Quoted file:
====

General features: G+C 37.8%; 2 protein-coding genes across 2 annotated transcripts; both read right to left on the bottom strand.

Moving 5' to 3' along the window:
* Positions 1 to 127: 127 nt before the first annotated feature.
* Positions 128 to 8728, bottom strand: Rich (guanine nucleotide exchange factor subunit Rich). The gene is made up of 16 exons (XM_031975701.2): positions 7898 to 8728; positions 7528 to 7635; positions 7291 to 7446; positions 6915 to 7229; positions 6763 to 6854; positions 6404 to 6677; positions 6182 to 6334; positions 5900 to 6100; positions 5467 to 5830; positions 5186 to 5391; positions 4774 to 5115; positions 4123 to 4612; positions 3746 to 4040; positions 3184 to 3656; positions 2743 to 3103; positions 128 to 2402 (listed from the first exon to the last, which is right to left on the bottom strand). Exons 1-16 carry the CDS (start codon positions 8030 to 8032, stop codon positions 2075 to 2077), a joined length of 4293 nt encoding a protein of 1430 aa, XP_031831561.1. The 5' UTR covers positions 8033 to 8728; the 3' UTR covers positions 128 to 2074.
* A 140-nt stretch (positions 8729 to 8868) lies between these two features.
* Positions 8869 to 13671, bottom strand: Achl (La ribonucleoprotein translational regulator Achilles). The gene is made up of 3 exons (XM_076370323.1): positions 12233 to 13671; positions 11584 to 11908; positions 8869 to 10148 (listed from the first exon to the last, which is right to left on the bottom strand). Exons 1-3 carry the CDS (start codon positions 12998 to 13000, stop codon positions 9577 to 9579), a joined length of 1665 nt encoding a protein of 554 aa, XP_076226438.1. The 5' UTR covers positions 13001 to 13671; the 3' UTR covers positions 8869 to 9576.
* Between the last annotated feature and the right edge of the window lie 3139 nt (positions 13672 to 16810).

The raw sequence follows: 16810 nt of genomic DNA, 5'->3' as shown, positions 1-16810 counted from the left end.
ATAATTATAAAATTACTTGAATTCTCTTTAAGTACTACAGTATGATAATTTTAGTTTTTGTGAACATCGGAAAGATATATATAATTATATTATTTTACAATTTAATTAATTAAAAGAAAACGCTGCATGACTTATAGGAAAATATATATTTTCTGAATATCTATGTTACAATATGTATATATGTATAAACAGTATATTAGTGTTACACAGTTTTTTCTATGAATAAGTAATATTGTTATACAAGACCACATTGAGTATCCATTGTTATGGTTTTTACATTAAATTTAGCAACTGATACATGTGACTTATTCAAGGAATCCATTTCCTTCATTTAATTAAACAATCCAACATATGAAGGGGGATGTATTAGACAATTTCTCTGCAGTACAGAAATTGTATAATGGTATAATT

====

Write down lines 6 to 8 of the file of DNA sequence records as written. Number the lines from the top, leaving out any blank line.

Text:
* Positions 8869 to 13671, bottom strand: Achl (La ribonucleoprotein translational regulator Achilles). The gene is made up of 3 exons (XM_076370323.1): positions 12233 to 13671; positions 11584 to 11908; positions 8869 to 10148 (listed from the first exon to the last, which is right to left on the bottom strand). Exons 1-3 carry the CDS (start codon positions 12998 to 13000, stop codon positions 9577 to 9579), a joined length of 1665 nt encoding a protein of 554 aa, XP_076226438.1. The 5' UTR covers positions 13001 to 13671; the 3' UTR covers positions 8869 to 9576.
* Between the last annotated feature and the right edge of the window lie 3139 nt (positions 13672 to 16810).

The raw sequence follows: 16810 nt of genomic DNA, 5'->3' as shown, positions 1-16810 counted from the left end.